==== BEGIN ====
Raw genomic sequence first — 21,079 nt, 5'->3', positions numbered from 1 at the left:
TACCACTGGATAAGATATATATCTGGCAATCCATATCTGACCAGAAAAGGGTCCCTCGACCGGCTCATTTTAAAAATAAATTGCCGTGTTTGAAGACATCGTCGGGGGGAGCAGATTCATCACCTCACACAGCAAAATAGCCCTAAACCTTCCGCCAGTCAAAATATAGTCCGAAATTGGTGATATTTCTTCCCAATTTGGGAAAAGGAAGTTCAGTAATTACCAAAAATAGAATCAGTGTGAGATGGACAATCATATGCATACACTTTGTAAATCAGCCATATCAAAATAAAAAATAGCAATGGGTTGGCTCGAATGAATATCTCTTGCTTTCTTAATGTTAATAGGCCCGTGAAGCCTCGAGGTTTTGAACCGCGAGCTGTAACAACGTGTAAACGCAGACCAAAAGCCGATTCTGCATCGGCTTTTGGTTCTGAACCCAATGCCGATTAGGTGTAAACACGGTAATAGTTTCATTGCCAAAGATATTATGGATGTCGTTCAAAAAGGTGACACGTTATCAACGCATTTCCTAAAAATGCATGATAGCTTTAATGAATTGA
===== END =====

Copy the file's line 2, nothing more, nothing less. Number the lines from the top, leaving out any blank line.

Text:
TACCACTGGATAAGATATATATCTGGCAATCCATATCTGACCAGAAAAGGGTCCCTCGACCGGCTCATTTTAAAAATAAATTGCCGTGTTTGAAGACATCGTCGGGGGGAGCAGATTCATCACCTCACACAGCAAAATAGCCCTAAACCTTCCGCCAGTCAAAATATAGTCCGAAATTGGTGATATTTCTTCCCAATTTGGGAAAAGGAAGTTCAGTAATTACCAAAAATAGAATCAGTGTGAGATGGACAATCATATGCATACACTTTGTAAATCAGCCATATCAAAATAAAAAATAGCAATGGGTTGGCTCGAATGAATATCTCTTGCTTTCTTAATGTTAATAGGCCCGTGAAGCCTCGAGGTTTTGAACCGCGAGCTGTAACAACGTGTAAACGCAGACCAAAAGCCGATTCTGCATCGGCTTTTGGTTCTGAACCCAATGCCGATTAGGTGTAAACACGGTAATAGTTTCATTGCCAAAGATATTATGGATGTCGTTCAAAAAGGTGACACGTTATCAACGCATTTCCTAAAAATGCATGATAGCTTTAATGAATTGA